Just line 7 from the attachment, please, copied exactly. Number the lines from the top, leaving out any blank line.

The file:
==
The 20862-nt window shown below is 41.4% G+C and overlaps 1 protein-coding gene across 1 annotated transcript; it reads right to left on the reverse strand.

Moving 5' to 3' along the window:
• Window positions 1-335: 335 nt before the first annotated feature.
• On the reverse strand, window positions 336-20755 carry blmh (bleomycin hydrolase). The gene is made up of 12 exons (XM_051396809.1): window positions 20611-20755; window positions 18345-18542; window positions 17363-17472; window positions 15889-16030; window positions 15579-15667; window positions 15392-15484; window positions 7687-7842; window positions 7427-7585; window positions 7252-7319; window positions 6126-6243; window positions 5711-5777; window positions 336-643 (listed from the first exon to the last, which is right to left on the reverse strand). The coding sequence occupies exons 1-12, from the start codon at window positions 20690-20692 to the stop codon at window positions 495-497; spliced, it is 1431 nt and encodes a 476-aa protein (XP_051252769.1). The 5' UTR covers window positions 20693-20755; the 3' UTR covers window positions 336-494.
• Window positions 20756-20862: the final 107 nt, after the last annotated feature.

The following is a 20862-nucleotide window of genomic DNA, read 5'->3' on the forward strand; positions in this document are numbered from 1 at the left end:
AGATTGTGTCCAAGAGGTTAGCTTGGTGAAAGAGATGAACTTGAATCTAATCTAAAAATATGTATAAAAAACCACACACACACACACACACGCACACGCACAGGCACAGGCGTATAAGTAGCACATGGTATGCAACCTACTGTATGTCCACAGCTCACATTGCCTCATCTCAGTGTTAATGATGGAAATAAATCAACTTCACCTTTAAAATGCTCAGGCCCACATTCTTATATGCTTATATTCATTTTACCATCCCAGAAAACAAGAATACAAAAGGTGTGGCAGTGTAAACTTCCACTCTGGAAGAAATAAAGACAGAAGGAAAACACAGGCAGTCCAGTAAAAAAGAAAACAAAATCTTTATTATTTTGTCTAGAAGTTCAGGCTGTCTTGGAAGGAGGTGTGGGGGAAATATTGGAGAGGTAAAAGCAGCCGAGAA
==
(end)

AGATTGTGTCCAAGAGGTTAGCTTGGTGAAAGAGATGAACTTGAATCTAATCTAAAAATATGTATAAAAAACCACACACACACACACACACGCACACGCACAGGCACAGGCGTATAAGTAGCACATGGTATGCAACCTACTGTATGTCCACAGCTCACATTGCCTCATCTCAGTGTTAATGATGGAAATAAATCAACTTCACCTTTAAAATGCTCAGGCCCACATTCTTATATGCTTATATTCATTTTACCATCCCAGAAAACAAGAATACAAAAGGTGTGGCAGTGTAAACTTCCACTCTGGAAGAAATAAAGACAGAAGGAAAACACAGGCAGTCCAGTAAAAAAGAAAACAAAATCTTTATTATTTTGTCTAGAAGTTCAGGCTGTCTTGGAAGGAGGTGTGGGGGAAATATTGGAGAGGTAAAAGCAGCCGAGAA